A game all their ownRich Stigall
By GO Fellow Sarah Herrera
A common game played within the village of Darivager is the sort that looks like Ring Around the Rosie, but then quickly turns into a version of Little Sally Walker and then ends with an exercise of Miss Suzy handclapping patterns. If that’s not confusing, try adding on a foreign language and four young ladies jabbering the rules all at once!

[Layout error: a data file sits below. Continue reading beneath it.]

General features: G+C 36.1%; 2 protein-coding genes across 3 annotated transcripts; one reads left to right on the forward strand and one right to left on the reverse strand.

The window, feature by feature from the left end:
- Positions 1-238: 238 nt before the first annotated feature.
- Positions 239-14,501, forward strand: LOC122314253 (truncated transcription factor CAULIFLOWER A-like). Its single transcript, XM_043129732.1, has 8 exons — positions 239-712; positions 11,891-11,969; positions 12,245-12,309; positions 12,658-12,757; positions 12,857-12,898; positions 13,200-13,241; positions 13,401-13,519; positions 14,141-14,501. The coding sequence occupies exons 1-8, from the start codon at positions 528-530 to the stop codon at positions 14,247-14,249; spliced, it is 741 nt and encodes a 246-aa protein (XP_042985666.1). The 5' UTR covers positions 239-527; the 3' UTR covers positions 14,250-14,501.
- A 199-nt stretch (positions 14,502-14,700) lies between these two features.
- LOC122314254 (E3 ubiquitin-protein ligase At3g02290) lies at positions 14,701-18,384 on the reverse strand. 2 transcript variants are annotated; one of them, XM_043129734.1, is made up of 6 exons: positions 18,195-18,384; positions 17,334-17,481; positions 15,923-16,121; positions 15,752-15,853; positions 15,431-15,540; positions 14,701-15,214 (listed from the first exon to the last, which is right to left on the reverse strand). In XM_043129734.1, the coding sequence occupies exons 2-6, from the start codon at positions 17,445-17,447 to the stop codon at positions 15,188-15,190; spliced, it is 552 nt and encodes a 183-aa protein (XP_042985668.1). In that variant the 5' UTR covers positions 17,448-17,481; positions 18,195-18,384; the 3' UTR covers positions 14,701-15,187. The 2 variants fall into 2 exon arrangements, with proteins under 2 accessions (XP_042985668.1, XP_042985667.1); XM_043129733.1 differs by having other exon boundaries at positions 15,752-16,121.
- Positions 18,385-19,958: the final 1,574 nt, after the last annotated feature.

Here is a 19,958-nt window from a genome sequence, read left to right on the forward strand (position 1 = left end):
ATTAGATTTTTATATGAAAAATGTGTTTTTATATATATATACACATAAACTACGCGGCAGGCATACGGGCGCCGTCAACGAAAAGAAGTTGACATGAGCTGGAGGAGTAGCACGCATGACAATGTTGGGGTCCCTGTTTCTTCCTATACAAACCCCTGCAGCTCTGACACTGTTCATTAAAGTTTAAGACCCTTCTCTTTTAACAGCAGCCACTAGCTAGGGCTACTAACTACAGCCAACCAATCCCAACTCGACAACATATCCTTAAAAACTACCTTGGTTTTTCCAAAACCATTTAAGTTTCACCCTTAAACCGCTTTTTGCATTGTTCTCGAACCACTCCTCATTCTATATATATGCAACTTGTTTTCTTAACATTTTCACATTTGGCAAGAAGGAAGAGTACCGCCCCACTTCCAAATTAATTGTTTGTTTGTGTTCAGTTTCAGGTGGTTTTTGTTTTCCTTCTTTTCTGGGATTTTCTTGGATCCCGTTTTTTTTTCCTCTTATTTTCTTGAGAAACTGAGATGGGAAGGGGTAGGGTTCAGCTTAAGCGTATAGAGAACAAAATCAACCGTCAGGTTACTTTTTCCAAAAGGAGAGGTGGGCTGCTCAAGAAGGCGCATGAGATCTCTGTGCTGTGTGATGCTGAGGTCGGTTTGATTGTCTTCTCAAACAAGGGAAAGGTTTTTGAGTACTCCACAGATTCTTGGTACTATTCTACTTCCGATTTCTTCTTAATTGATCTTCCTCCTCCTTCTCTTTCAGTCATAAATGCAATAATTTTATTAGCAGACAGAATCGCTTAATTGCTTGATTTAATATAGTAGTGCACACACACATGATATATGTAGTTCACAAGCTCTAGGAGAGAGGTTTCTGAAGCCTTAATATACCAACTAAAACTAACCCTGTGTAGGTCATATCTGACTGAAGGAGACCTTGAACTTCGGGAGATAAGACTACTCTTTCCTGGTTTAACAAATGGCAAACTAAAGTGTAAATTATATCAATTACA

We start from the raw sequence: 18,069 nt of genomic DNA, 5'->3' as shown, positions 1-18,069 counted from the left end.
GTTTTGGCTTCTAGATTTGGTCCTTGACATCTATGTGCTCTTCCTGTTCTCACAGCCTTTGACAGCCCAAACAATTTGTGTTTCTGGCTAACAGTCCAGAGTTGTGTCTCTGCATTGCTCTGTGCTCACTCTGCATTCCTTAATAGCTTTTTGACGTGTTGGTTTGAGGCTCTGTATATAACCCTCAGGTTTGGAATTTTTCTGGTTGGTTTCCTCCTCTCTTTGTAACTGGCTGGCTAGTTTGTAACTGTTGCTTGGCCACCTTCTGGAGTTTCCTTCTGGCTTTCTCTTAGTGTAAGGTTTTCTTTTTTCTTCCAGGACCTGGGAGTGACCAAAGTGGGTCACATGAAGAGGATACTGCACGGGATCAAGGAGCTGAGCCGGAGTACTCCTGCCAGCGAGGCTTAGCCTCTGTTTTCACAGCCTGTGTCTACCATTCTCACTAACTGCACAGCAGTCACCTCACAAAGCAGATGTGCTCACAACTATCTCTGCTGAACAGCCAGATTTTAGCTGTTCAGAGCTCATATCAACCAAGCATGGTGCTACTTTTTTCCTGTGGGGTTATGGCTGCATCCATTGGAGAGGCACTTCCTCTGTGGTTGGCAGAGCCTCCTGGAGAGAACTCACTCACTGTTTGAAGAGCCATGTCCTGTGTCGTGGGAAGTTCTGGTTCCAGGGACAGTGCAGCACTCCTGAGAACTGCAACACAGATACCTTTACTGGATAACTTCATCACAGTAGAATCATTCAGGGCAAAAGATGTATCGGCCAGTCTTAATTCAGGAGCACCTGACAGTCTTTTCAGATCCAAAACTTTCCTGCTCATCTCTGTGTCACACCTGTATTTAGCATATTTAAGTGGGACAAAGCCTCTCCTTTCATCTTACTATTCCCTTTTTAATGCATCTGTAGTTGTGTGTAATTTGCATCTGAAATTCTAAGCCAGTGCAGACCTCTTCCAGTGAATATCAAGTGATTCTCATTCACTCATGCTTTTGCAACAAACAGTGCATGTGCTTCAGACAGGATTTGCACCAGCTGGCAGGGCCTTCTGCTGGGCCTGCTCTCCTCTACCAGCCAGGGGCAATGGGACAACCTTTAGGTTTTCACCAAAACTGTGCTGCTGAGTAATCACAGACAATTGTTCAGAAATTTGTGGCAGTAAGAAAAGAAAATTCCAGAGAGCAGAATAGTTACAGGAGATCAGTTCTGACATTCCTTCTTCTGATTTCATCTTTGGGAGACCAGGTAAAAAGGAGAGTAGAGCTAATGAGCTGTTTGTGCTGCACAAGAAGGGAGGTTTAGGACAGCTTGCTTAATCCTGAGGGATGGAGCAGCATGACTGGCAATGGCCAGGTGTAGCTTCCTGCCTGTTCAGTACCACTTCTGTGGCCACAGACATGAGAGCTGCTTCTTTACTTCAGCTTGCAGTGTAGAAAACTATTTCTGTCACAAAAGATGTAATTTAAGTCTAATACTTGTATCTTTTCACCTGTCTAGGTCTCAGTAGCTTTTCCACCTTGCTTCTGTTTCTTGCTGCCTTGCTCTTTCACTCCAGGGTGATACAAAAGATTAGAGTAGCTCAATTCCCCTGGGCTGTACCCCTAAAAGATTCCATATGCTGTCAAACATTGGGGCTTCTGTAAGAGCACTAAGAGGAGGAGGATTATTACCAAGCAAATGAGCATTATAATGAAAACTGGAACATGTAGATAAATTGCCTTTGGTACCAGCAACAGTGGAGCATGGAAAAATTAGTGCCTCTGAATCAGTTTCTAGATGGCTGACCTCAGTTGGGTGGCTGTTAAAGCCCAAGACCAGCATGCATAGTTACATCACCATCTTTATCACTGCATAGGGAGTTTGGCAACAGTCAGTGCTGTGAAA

Regardless of the confusion, the girls were patient and happy to help newcomers as well as just let them watch. With prancing, giggling, dipping, and twirling, the game of Darivager may be perfectly that: The game of Darivager. It is unique to the little ones who live there and play it, full of their random rules and nonsensical nuances. Whether two or ten the game seems to last for hours as long as participants are ready to play. Likewise, often enough their handclapping would separate from the overall game and merely turn into a marathon of claps, each little girl focused on the going rhythm and the quickening pace. The pace seemed to be the point of contest, and the quickest one was the winner of the match. Pairs of twos would break apart from the whole time and again, their faces intent to keep the stretch going. Others would watch and still others would join in the large group once again, a cycle of dancing and handclapping overtaking the afternoon. But that was perfectly fine; everyone seemed to want it exactly so.
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